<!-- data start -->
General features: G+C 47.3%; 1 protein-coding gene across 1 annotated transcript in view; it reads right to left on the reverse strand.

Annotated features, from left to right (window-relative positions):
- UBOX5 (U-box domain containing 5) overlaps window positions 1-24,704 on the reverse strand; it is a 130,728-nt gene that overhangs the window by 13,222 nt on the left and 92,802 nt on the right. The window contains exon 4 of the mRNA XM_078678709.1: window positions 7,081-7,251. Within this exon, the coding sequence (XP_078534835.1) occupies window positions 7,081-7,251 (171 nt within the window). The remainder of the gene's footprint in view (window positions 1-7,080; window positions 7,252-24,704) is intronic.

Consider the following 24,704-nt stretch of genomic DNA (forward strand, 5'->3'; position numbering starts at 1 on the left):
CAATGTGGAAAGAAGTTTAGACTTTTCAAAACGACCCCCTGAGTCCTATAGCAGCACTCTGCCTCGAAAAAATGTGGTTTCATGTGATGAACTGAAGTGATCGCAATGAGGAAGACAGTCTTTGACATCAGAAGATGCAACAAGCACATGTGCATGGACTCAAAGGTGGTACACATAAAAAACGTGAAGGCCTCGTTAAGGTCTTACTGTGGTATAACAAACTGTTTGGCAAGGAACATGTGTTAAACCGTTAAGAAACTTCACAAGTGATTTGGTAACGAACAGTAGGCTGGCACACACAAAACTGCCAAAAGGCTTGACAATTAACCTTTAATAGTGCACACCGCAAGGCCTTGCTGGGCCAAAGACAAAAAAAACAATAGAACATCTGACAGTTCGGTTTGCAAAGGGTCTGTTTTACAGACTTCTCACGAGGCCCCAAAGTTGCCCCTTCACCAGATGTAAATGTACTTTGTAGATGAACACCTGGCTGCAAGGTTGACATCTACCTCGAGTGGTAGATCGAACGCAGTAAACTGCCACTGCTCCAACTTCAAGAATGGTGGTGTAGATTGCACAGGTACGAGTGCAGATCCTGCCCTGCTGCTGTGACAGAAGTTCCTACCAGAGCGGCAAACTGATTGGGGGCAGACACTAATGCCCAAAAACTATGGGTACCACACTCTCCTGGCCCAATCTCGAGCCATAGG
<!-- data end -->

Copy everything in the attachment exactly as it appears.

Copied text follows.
General features: G+C 47.3%; 1 protein-coding gene across 1 annotated transcript in view; it reads right to left on the reverse strand.

Annotated features, from left to right (window-relative positions):
- UBOX5 (U-box domain containing 5) overlaps window positions 1-24,704 on the reverse strand; it is a 130,728-nt gene that overhangs the window by 13,222 nt on the left and 92,802 nt on the right. The window contains exon 4 of the mRNA XM_078678709.1: window positions 7,081-7,251. Within this exon, the coding sequence (XP_078534835.1) occupies window positions 7,081-7,251 (171 nt within the window). The remainder of the gene's footprint in view (window positions 1-7,080; window positions 7,252-24,704) is intronic.

Consider the following 24,704-nt stretch of genomic DNA (forward strand, 5'->3'; position numbering starts at 1 on the left):
CAATGTGGAAAGAAGTTTAGACTTTTCAAAACGACCCCCTGAGTCCTATAGCAGCACTCTGCCTCGAAAAAATGTGGTTTCATGTGATGAACTGAAGTGATCGCAATGAGGAAGACAGTCTTTGACATCAGAAGATGCAACAAGCACATGTGCATGGACTCAAAGGTGGTACACATAAAAAACGTGAAGGCCTCGTTAAGGTCTTACTGTGGTATAACAAACTGTTTGGCAAGGAACATGTGTTAAACCGTTAAGAAACTTCACAAGTGATTTGGTAACGAACAGTAGGCTGGCACACACAAAACTGCCAAAAGGCTTGACAATTAACCTTTAATAGTGCACACCGCAAGGCCTTGCTGGGCCAAAGACAAAAAAAACAATAGAACATCTGACAGTTCGGTTTGCAAAGGGTCTGTTTTACAGACTTCTCACGAGGCCCCAAAGTTGCCCCTTCACCAGATGTAAATGTACTTTGTAGATGAACACCTGGCTGCAAGGTTGACATCTACCTCGAGTGGTAGATCGAACGCAGTAAACTGCCACTGCTCCAACTTCAAGAATGGTGGTGTAGATTGCACAGGTACGAGTGCAGATCCTGCCCTGCTGCTGTGACAGAAGTTCCTACCAGAGCGGCAAACTGATTGGGGGCAGACACTAATGCCCAAAAACTATGGGTACCACACTCTCCTGGCCCAATCTCGAGCCATAGG